Open GL Super Bible

Previous Table of Contents Next


Chapter 9
Lighting and Lamps

What you’ll learn in this chapter:

How to… Functions You’ll Use

Set the lighting model glLightModel
Set lighting parameters glLight
Set material reflective properties glColorMaterial, glMaterial
Use surface normals glNormal

This chapter discusses lighting: in our opinion, the honey spot of OpenGL. You’ve been learning OpenGL from the ground up—how to put programs together, then how to assemble objects from primitives and manipulate them in 3D space. In Chapter 8 we showed you how to add color to your objects and do smooth shading. All well and good, but let’s face it—any good summer co-op student with a good book on computer graphics could have put this much together themselves building only on the Windows GDI. To recoin a phrase, “Where’s the Beef?

To put it succinctly, the beef starts here. For most of the rest of this book, science takes a back seat and magic rules. According to Arthur C. Clarke, “Any sufficiently advanced technology is indistinguishable from magic.” Of course there is no real magic involved in lighting, but it sure can seem that way at times. (If you want to dig into the mathematics, see Appendix B.)

Another name for this chapter might be “Adding Realism to Your Scenes.” You see, there is more to an object’s color in the real world than what we explained in Chapter 8. In addition to having a color, objects can appear shiny or dull or may even glow with their own light. An object’s apparent color will vary with bright or dim lighting, and even the color of the light hitting an object will make a difference. An illuminated object can even be shaded across its surface when lit or viewed from an angle.

Most of the rest of Parts II and III are concerned with techniques that allow you to add more and more realism to your scenes. So put away your calculators (if you want), bring out your wizard’s cap, and take a deep breath… The magic show starts here!

Light in the Real World

Real objects don’t appear in a solid or shaded color based solely on their RGB value. Figure 9-1 shows the output from the program JET from the CD. It’s a simple jet airplane, hand plotted with triangles using only the methods covered so far in this book. As usual, JET and the other programs in this chapter allow you to spin the object around by using the arrow keys to better see the effects.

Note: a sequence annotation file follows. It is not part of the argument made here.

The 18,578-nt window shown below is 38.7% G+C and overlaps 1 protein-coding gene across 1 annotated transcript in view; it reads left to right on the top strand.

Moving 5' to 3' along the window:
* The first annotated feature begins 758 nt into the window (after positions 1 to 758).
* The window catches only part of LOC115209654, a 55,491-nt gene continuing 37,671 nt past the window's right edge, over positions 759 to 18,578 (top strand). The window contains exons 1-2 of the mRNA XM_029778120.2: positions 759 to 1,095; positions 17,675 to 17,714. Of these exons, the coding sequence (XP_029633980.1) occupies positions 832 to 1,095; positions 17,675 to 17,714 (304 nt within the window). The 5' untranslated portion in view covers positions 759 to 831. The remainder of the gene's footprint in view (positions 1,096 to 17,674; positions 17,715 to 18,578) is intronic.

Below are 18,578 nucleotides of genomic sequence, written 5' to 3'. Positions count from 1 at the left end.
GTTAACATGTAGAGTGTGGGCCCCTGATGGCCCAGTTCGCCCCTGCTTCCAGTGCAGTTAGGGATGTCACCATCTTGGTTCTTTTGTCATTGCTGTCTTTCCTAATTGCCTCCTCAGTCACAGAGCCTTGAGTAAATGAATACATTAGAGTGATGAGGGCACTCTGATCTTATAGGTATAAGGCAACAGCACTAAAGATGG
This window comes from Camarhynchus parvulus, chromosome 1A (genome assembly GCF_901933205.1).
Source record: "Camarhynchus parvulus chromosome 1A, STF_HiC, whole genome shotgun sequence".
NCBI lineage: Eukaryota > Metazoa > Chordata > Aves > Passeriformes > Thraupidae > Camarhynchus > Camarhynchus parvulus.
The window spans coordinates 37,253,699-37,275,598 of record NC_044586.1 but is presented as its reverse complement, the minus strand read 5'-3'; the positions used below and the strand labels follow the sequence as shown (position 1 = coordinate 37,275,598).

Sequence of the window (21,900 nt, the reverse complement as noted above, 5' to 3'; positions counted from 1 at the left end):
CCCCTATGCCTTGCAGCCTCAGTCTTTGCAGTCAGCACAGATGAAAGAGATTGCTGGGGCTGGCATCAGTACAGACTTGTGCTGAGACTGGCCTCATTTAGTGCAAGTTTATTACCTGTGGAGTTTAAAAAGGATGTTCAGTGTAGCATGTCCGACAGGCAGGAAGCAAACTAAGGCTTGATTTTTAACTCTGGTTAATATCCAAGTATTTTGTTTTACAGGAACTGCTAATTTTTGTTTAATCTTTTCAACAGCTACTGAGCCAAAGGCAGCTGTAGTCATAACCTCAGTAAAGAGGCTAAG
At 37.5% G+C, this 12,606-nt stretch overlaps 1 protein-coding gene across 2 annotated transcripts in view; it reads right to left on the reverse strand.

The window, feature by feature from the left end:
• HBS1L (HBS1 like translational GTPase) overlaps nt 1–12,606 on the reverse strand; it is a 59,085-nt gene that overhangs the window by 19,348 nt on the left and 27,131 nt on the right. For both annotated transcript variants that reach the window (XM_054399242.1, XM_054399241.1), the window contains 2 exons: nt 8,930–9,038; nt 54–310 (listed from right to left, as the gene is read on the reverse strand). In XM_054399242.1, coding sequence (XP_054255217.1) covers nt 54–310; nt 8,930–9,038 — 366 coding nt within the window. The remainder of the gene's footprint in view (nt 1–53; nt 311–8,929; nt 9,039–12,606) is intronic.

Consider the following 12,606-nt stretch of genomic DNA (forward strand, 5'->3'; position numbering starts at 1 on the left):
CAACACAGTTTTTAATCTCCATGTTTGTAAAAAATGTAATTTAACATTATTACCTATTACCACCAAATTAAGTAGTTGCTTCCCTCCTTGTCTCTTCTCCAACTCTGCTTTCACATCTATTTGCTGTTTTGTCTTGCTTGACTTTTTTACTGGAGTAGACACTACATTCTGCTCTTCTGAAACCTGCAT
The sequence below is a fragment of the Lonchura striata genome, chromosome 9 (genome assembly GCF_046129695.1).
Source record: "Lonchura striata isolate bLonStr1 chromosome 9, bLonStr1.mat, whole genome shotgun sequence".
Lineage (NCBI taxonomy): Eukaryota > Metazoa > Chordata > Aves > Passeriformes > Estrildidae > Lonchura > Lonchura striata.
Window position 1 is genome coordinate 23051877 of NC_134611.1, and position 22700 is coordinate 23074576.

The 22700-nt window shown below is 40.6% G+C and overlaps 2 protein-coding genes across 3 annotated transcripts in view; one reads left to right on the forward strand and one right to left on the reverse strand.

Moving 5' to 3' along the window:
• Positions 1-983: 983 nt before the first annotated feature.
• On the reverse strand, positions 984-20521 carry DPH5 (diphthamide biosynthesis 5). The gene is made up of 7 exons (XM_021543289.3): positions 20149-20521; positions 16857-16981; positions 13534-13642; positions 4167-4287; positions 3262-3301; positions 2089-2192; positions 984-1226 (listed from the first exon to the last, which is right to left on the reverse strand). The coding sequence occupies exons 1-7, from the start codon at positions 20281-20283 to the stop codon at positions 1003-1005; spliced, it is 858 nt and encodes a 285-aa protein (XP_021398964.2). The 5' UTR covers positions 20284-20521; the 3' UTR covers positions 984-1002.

Figure 9-1  A simple jet built by setting a different color for each triangle

The selection of colors is meant to highlight the three-dimensional structure of the jet. Aside from the crude assemblage of triangles, however, you can see that it looks hardly anything like a real object. Suppose you constructed a model of this airplane and painted each flat surface the colors represented. The model would still appear glossy or flat depending on the kind of paint used, and the color of each flat surface would vary with the angle of your view and any sources of light.

OpenGL does a very good job of approximating the real world in terms of lighting conditions. Unless an object emits its own light, it is illuminated by three different kinds of light: ambient, diffuse, and specular.

Ambient Light

Ambient light is light that doesn’t come from any particular direction. It has a source, but the rays of light have bounced around the room or scene and become directionless. Objects illuminated by ambient light are evenly lit on all surfaces in all directions. You can think of all previous examples in this book as being lit by a bright ambient light, because the objects were always visible and evenly colored (or shaded) regardless of their rotation or viewing angle. Figure 9-2 shows an object illuminated by ambient light.


Figure 9-2  An object illuminated purely by ambient light

Diffuse Light

Diffuse light comes from a particular direction but is reflected evenly off a surface. Even though the light is reflected evenly, the object surface is brighter if the light is pointed directly at the surface than if the light grazes the surface from an angle. A good example of a diffuse light source is fluorescent lighting, or sunlight streaming in a side window at noon. In Figure 9-3 the object is illuminated by a diffuse light source.


Figure 9-3  An object illuminated by a purely diffuse light source

Specular Light

Like diffuse light, specular light is directional, but it is reflected sharply and in a particular direction. A highly specular light tends to cause a bright spot on the surface it shines upon, which is called the specular highlight. A spotlight and the Sun are examples of specular light. Figure 9-4 shows an object illuminated by a purely specular light source.


Figure 9-4  An object illuminated by a purely specular light source


Previous Table of Contents Next